"Affirmative action era is over, longtime foe says"

Lynne Henderson hendersl at ix.netcom.com
Sun Nov 26 16:17:55 PST 2006

David is right in noting that the designation "Asian American" hides 
the vast differentials among members of different communities--a 4th 
generation Japanese American or Chinese American or Korean American 
will be quite different from a first-or second-generation Vietnamese 
American or Laotian American or Hmong.   The stereotype of "model 
minority" also plays a huge role here. ("Oh, they're all engineers and 
doctors) See William Kidder's work on this in Calif. L. Rev. a few 
years ago, and the Brest/Oshige article in Stanford L. Rev. I mentioned 

The University of California (and Lowell High School in SF) both got 
sued for "quotas" on "Asian Americans" because "their" numbers tended 
to be higher than anyone's.  Cal and Lowell both backed off. (I took 
perverse joy in the fact that Anglos would be disadvantaged vis-a-vis 
"Asians"--again if they're from  the more "established" groups, just as 
Cuban Americans excel while Mexican Americans and Puerto Ricans 
struggle). Numbers are up at cal undergraduate, and "white" numbers are 
down.  But as one gets tired of saying again and again, people are more 
than their numbers.  That does not mean I believe that there should be 
a ceiling on the number or percentage of admittees, only that you have 
to be very, very careful about generalizations.

Additionally,  I have read many articles on the Li case that are highly 
critical of his lawsuit--he has many classmates who are from similar 
backgrounds who got into Princeton. (urls on office computer, I'm away; 
  the Princeton student newspaper for one was highly  critical, but of 
course thy are biased? Of course anyone who has an axe to t grind in 
this is biased) And he's at *Yale* and feels discriminated against?  
Give me a break.

   When there are so many highly qualified applicants and so few spots, 
one looks for people who will *add* something rather than replicate it, 
nu?  Or are we completely secure in saying that we all should be alike? 
  No accounting for the differences in opportunities the upper middle 
class kids have?  No accounting for achievement "in spite of"?  As well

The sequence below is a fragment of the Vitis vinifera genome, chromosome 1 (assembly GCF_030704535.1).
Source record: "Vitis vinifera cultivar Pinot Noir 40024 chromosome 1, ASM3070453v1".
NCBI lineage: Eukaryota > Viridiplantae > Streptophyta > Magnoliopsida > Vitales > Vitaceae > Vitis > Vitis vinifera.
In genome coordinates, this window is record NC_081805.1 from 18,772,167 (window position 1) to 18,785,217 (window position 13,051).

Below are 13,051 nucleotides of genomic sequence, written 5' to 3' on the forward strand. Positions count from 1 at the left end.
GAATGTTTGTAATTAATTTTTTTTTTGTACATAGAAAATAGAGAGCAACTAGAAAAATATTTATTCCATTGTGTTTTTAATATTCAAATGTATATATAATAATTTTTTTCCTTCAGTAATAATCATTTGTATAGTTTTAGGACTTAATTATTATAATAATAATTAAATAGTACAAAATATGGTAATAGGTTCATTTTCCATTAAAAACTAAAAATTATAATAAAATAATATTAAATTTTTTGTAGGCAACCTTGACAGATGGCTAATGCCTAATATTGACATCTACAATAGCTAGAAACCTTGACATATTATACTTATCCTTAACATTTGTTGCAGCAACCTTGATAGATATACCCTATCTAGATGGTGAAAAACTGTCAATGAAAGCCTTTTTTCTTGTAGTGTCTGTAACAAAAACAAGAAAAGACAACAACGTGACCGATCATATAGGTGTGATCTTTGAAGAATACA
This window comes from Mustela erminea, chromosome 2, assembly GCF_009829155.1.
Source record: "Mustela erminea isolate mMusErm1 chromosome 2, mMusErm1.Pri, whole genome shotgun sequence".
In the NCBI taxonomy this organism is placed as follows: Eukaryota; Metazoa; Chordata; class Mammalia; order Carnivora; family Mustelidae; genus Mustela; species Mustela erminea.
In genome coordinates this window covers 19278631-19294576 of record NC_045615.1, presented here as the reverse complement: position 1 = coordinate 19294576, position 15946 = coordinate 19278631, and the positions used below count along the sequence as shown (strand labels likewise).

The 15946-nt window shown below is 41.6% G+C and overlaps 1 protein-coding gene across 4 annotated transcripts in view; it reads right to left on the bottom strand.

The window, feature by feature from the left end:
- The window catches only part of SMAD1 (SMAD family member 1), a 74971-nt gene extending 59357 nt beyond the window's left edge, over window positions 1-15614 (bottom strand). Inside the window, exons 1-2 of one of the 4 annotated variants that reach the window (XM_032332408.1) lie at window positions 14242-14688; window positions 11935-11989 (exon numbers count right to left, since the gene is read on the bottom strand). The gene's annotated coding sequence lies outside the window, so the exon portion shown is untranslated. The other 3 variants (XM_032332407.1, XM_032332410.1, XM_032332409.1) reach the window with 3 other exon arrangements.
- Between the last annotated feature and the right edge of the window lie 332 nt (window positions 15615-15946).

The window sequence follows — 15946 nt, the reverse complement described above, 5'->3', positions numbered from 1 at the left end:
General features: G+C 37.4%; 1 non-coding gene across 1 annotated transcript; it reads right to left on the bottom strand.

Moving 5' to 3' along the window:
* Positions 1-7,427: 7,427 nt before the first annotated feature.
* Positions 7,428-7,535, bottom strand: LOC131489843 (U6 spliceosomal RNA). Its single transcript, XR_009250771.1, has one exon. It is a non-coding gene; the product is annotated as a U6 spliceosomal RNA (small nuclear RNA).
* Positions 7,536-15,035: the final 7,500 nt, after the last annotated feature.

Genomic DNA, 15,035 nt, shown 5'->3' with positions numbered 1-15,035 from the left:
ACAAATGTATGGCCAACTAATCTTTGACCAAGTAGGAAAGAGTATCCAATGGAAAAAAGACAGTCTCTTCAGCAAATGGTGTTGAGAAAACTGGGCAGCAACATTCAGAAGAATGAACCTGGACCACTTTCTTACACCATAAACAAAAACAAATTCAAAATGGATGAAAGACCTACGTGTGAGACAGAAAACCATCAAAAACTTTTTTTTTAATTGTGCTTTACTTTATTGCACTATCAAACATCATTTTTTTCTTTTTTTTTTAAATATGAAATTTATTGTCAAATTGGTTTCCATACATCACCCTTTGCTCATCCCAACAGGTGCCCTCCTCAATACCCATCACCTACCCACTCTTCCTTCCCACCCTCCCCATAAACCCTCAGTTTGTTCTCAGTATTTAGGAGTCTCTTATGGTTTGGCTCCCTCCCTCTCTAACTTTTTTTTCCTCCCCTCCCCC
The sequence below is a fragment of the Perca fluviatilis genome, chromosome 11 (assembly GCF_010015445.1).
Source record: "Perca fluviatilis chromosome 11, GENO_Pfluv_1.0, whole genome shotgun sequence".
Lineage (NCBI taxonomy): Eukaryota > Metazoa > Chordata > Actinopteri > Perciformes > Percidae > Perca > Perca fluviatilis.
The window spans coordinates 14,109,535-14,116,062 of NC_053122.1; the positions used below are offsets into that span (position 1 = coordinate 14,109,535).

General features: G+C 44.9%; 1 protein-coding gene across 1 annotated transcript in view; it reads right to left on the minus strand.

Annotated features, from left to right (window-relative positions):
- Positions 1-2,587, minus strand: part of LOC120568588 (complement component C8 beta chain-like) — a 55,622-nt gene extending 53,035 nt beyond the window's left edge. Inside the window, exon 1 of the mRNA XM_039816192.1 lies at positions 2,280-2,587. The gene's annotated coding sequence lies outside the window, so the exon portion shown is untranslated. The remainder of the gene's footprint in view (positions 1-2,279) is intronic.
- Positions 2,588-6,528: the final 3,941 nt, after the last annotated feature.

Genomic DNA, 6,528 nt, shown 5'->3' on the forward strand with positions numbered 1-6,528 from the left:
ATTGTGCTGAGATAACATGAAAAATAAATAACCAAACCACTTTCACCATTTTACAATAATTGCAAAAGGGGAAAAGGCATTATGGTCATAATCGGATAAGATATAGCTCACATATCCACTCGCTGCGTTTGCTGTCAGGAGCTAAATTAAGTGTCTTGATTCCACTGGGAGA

as the ridiculously extensive resumes today's undergraduate applicants 
have to submit to "fancy, elite" schools to  have a prayer--who 
arranges that?  Parents?  A well-staffed high school?  What about 
people who don't have time for their "community work" when they are 
helping to  pay their own, and their  families',  bills by working 
20-30 hours a week in high school?

Lynne Henderson

On Nov 26, 2006, at 3:38 PM, DavidEBernstein at aol.com wrote:

> In a recent article in New York magazine (don't have the link handy), 
> a Manhattan admissions counselor (one of the people who get big bucks 
> to help rich kids get into the college of their choice) was asked 
> about the admissions prospects of various candidates.  One of the 
> candidates was a young woman with perfect score on her SATs, a desire 
> to go to MIT, and a strong interest in, and talent for, math and 
> science.  The counselor was a bit dubious about her prospects, in part 
> because she was competing with many other math and science types for 
> admission, "in particular other Asians."  Is their any industry other 
> than academia where it would be not be considered scandalous to 
> suggest that the industry is  limiting opportunities for 
> Asian-Americans based on their race?  And talk about "Eurocentrism", I 
> don't recall what ethnic group the applicants' name suggested, but I 
> find it rather appalling that in university admissions, apparently 
> Chinese, Hmong, Vietnamese, Koreans, Phillipinos, etc., all of whom 
> are from different linguistic and ethnic groups, and whose ancestors 
> lived thousands of miles away, are all simply considered "Asians."  
> Admittedly, this admissions advisor is only one person, but given that 
> her job is to read the minds of admissions staff at elite universities 
> around the country, I think we can safely assume that this attitude is 
> widespread.
> In a message dated 11/26/2006 6:27:08 PM Eastern Standard Time, 
> SLevinson at law.utexas.edu writes:
>> I recommend that people read the following article in today's Boston 
>> Globe, concerning a lawsuit filed by a Yale first-year student, Jian 
>> Li, against Princeton (which rejected his application).  He claims 
>> systematic discrimination against Asian-Americans.  For almost three 
>> decades now, white students have been explaining their failure to get 
>> into, say, the University of Texas Law School on the basis of our 
>> having preferential programs for African-Americans and 
>> Mexican-Americans.  (It should be immediately obvious that very few 
>> of the rejected white students would actually have been admitted even 
>> if there were no African-American or Mexican-American admittees, 
>> simply because there are so many more of the former than the latter, 
>> but that is irrelevant to the victimization narrative that white 
>> rejects like to portray.)  I'm curious what the response will be if 
>> the consequence of getting rid of affirmative action will be a giant 
>> leap in the admissions rate of Asian-Americans and the continued 
>> difficulty of many whites to get into the relatively few selective 
>> universities that actually practice race- or ethnic-oriented 
>> affirmative action (as opposed to the far more important legacy and 
>> athletics preferences).  Indeed, I wonder what will happen in 
>> Michigan if an increasing number of Arab-Americans from Dearborn 
>> choose to apply and gain admission to the University. 
>> No
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